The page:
The global renewable energy transformation is reducing the economic value of existing fossil fuel energy (FFE) assets, while risks associated with further investment and expansion of FFE asset capacities are increasing. The World Economic Forum estimates that “fossil fuel consumption in Europe peaked in 2006…. global coal demand peaked in 2013 and global demand for internal combustion engine vehicles likely peaked in 2017”[1]. Looking out from today, as noted in an analysis posted by The World Economic Forum, “fossil fuel demand has collapsed and may never surpass the peaks of 2019. By the time the global economy recovers, all the growth may be met by renewable energy sources.” [2]

Global investment in renewable energy asset capacity and continuing innovation, particularly in solar and wind energy production and battery storage, already exceeds investment in fossil fuel energy (FFE) assets. Renewable energy production costs across a variety of sources and technologies has declined around 90% over the last 10-12 years and electricity costs based on renewables are now less than any fossil fuel source in most countries of the world [3].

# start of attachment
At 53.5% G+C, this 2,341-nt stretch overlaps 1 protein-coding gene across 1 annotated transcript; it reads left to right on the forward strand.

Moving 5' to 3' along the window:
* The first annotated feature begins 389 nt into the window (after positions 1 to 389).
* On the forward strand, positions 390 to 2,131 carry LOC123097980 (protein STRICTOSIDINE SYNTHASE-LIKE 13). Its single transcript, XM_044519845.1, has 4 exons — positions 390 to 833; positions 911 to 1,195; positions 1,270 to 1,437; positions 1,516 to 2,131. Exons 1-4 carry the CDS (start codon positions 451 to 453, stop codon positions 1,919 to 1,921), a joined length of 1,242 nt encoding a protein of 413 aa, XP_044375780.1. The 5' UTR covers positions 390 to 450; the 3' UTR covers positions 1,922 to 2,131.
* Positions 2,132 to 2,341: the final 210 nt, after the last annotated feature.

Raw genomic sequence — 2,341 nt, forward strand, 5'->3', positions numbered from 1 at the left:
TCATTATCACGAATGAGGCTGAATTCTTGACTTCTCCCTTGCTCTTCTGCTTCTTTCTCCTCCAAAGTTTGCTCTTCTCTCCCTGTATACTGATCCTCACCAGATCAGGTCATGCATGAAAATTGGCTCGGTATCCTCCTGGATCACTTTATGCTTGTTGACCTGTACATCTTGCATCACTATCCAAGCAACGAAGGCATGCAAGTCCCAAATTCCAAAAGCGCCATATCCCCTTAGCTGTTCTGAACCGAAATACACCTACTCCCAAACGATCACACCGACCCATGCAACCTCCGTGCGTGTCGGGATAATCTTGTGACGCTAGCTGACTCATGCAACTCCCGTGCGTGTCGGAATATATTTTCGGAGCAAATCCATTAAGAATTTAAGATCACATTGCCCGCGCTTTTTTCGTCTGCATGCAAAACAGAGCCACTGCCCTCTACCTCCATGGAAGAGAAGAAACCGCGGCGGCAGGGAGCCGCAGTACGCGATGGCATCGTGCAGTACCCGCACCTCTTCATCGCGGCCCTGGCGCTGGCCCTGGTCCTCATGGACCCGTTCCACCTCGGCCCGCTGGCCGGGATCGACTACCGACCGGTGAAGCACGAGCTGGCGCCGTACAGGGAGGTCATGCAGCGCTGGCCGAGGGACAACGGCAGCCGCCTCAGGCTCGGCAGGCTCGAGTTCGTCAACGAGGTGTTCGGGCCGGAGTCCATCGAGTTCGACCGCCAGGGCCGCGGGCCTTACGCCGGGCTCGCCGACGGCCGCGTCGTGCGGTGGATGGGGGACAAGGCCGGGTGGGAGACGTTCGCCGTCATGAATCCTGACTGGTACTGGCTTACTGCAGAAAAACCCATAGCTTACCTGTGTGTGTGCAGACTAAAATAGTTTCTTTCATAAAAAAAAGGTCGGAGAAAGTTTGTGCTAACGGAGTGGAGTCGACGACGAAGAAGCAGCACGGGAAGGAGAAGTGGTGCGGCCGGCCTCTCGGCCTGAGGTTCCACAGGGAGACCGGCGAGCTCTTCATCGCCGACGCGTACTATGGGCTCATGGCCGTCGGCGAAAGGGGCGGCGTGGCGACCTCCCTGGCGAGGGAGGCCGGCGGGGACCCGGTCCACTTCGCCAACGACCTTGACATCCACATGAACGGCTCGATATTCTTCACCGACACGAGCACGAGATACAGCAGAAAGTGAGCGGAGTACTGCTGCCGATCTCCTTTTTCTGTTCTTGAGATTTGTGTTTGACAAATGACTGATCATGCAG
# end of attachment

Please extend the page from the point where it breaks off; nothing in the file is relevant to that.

The specific trends and factors in each country that contribute to FFE assets becoming stranded are often poorly understood. Specific transformation factors, be they technological, economic, social or political, are often mispriced into public and private risk calculations, often resulting in levels of continued investment in FFE assets that are economically unjustified. Stranded assets represent the developmental inertia and financial resistance that can slow and distort further progress in transforming Ukraine’s energy systems.